Exxon Mobil Corporation is conducting a pilot program using the surplus natural gas from North Dakota oil wells that would otherwise be burned off to power cryptocurrency mining operations. Sources familiar with the program say that the oil giant intends to replicate the project in four other sites across the globe.
As part of the pilot program, Exxon signed an agreement with Crusoe Energy Systems Inc. to use gas from a Bakken Shale Basin oil well to power mobile generators used to run Bitcoin mining servers on-site.
The pilot program was launched in January 2021 and by July the same year had already used up to 18 million cubic feet of natural gas that would have otherwise been burned off because of the lack of enough pipelines to transport the gas.
Expanding the pilot program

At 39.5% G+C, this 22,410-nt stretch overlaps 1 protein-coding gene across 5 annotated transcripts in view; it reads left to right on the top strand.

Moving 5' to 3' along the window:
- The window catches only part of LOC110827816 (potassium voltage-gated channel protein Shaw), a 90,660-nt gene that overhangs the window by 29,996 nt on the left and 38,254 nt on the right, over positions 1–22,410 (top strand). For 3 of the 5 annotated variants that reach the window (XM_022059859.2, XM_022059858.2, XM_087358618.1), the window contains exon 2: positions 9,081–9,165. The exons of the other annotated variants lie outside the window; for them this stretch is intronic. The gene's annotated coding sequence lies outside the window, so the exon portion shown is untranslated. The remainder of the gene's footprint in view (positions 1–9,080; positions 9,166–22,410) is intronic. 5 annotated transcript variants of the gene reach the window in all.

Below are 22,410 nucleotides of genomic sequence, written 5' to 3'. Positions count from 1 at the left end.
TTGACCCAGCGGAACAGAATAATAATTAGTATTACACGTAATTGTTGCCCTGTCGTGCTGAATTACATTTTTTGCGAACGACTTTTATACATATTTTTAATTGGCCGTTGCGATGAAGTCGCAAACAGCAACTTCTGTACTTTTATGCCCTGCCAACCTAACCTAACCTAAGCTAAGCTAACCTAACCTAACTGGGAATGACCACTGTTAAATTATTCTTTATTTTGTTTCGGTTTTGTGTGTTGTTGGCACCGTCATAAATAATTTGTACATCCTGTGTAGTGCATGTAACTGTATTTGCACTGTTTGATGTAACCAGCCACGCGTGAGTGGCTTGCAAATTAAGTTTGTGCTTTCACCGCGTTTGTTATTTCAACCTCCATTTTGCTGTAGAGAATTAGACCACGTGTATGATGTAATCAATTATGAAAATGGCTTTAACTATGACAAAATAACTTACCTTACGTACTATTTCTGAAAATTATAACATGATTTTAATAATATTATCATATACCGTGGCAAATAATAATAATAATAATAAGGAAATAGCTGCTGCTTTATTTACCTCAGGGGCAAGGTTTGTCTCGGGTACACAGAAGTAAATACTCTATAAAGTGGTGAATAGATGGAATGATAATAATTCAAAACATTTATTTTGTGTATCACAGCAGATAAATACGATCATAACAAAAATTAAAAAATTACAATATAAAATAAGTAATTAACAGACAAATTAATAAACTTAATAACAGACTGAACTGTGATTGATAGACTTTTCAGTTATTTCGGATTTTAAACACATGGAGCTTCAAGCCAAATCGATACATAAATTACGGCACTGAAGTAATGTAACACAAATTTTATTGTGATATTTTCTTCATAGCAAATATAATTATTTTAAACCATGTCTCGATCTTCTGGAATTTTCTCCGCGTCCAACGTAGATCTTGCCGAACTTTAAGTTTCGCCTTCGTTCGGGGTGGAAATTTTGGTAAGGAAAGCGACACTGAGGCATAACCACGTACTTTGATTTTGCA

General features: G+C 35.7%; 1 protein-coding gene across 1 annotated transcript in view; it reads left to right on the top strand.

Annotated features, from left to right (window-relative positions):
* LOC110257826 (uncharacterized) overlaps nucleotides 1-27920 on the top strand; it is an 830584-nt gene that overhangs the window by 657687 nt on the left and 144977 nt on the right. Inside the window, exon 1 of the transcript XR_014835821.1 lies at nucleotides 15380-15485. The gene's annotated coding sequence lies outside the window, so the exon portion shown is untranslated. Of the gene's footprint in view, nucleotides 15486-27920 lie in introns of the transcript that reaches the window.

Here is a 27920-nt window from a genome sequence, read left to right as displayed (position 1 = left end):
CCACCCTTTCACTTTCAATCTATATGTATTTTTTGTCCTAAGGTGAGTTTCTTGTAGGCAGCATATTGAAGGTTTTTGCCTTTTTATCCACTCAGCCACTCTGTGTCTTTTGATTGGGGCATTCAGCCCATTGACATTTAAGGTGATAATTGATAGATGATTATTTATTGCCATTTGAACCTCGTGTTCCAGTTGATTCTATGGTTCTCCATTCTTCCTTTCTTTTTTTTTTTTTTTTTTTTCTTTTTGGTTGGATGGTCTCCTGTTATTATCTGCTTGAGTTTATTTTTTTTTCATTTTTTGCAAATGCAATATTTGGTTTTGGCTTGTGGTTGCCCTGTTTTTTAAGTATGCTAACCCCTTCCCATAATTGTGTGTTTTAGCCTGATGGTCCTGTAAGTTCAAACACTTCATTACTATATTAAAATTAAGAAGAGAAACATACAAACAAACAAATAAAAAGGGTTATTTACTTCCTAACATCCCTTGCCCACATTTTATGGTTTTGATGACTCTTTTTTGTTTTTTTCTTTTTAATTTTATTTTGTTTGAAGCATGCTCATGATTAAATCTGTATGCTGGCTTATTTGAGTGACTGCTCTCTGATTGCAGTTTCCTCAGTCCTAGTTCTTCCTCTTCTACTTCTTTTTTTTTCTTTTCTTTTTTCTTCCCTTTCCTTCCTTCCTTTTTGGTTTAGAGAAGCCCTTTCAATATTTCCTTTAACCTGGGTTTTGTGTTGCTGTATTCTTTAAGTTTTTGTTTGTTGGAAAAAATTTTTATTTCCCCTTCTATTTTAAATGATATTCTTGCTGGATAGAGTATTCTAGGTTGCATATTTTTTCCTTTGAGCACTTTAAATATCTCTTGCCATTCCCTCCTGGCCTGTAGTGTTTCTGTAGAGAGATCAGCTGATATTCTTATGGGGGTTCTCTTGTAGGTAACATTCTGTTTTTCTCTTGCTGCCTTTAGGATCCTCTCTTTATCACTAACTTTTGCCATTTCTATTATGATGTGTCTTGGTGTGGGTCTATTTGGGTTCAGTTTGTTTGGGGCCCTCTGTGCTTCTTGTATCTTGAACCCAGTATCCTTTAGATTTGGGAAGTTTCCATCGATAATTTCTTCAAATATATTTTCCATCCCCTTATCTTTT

Exxon is now considering undertaking similar pilot programs in Alaska, Argentina’s Vaca Muerta shale field, Qua Iboe Terminal in Nigeria, Germany, and Guyana.
One of the people privy to the information in an interview with Bloomberg said:
“We continuously evaluate emerging technologies aimed at reducing flaring volumes across our operations,” and Exxon expects to meet the World Bank’s call to end routine flaring by 2030, spokeswoman Sarah Nordin said in an email. She declined to comment on “rumors and speculations regarding the pilot project.”
Exxon’s push comes amid the increasing push to have oil and gas producers reduce their carbon footprint to help in the fight against climate change. One of the ways of reducing the carbon footprint is by reducing the amount of natural gas they burn on site.
At the same time, there is a rash by crypto miners to use the cheap gas from oil wells to power their mining operations instead of going for power from the national grids. Although when using the gas to power crypto mining still involves burning the gas and releasing carbon dioxide into the atmosphere, the energy is at least put to use compared to just burning the gas for nothing.
Last month ConocoPhilips acknowledged supplying a Bitcoin mining firm with natural gas from the Bakken shale basin in North Dakota. Shale oil produces a lot of excess gas which is mostly burned off.